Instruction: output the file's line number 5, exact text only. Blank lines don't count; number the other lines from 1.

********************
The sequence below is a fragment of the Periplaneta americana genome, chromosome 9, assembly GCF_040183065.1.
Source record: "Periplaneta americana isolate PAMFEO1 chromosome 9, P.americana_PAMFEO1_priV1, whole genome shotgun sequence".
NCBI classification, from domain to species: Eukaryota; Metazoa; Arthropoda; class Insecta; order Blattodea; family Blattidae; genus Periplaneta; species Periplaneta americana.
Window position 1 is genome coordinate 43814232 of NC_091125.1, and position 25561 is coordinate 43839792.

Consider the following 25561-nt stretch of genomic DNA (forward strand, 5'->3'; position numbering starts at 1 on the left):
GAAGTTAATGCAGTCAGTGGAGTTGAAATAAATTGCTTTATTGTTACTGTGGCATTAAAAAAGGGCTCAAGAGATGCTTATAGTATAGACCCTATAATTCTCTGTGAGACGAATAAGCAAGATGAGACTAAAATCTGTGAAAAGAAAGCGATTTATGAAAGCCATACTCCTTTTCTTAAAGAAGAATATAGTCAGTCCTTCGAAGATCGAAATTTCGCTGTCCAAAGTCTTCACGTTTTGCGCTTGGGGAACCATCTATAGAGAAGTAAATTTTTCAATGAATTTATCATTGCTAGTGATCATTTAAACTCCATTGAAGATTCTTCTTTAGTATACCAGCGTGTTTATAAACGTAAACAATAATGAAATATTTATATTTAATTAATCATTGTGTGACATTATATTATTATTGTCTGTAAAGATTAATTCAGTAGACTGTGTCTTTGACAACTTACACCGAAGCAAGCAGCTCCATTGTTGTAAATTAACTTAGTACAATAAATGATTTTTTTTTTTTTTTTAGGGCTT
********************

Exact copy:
Consider the following 25561-nt stretch of genomic DNA (forward strand, 5'->3'; position numbering starts at 1 on the left):